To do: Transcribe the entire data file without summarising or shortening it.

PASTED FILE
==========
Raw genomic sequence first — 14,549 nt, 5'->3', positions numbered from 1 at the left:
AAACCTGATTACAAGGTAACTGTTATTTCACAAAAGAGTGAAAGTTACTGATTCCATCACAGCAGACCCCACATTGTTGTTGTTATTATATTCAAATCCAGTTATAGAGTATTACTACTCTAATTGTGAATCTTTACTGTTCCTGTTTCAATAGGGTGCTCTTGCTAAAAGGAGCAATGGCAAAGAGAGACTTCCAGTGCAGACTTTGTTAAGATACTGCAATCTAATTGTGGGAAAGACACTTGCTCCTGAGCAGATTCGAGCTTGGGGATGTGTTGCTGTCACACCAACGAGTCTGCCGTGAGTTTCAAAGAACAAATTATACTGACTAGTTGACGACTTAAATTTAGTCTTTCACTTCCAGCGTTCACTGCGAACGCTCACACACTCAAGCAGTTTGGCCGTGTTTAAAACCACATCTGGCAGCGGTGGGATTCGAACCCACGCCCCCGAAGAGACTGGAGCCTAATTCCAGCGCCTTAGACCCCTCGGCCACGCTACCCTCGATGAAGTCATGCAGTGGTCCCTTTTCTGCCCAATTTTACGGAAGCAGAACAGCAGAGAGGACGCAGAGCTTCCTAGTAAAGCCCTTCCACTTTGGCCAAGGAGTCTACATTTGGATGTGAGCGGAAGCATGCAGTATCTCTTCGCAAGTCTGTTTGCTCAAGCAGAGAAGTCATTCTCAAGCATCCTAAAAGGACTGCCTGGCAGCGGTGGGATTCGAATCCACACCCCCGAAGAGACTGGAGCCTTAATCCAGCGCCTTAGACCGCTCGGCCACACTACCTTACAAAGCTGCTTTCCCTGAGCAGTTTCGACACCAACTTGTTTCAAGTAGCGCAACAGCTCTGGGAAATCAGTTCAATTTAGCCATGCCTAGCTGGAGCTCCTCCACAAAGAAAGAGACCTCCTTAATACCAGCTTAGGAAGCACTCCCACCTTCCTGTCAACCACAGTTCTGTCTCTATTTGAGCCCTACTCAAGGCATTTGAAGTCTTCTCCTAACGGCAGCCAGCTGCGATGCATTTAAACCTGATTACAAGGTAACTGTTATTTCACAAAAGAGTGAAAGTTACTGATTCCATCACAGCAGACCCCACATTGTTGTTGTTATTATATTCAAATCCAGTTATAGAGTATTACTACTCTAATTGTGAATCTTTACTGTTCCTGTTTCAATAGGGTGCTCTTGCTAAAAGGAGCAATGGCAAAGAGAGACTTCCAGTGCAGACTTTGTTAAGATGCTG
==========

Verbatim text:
Raw genomic sequence first — 14,549 nt, 5'->3', positions numbered from 1 at the left:
AAACCTGATTACAAGGTAACTGTTATTTCACAAAAGAGTGAAAGTTACTGATTCCATCACAGCAGACCCCACATTGTTGTTGTTATTATATTCAAATCCAGTTATAGAGTATTACTACTCTAATTGTGAATCTTTACTGTTCCTGTTTCAATAGGGTGCTCTTGCTAAAAGGAGCAATGGCAAAGAGAGACTTCCAGTGCAGACTTTGTTAAGATACTGCAATCTAATTGTGGGAAAGACACTTGCTCCTGAGCAGATTCGAGCTTGGGGATGTGTTGCTGTCACACCAACGAGTCTGCCGTGAGTTTCAAAGAACAAATTATACTGACTAGTTGACGACTTAAATTTAGTCTTTCACTTCCAGCGTTCACTGCGAACGCTCACACACTCAAGCAGTTTGGCCGTGTTTAAAACCACATCTGGCAGCGGTGGGATTCGAACCCACGCCCCCGAAGAGACTGGAGCCTAATTCCAGCGCCTTAGACCCCTCGGCCACGCTACCCTCGATGAAGTCATGCAGTGGTCCCTTTTCTGCCCAATTTTACGGAAGCAGAACAGCAGAGAGGACGCAGAGCTTCCTAGTAAAGCCCTTCCACTTTGGCCAAGGAGTCTACATTTGGATGTGAGCGGAAGCATGCAGTATCTCTTCGCAAGTCTGTTTGCTCAAGCAGAGAAGTCATTCTCAAGCATCCTAAAAGGACTGCCTGGCAGCGGTGGGATTCGAATCCACACCCCCGAAGAGACTGGAGCCTTAATCCAGCGCCTTAGACCGCTCGGCCACACTACCTTACAAAGCTGCTTTCCCTGAGCAGTTTCGACACCAACTTGTTTCAAGTAGCGCAACAGCTCTGGGAAATCAGTTCAATTTAGCCATGCCTAGCTGGAGCTCCTCCACAAAGAAAGAGACCTCCTTAATACCAGCTTAGGAAGCACTCCCACCTTCCTGTCAACCACAGTTCTGTCTCTATTTGAGCCCTACTCAAGGCATTTGAAGTCTTCTCCTAACGGCAGCCAGCTGCGATGCATTTAAACCTGATTACAAGGTAACTGTTATTTCACAAAAGAGTGAAAGTTACTGATTCCATCACAGCAGACCCCACATTGTTGTTGTTATTATATTCAAATCCAGTTATAGAGTATTACTACTCTAATTGTGAATCTTTACTGTTCCTGTTTCAATAGGGTGCTCTTGCTAAAAGGAGCAATGGCAAAGAGAGACTTCCAGTGCAGACTTTGTTAAGATGCTG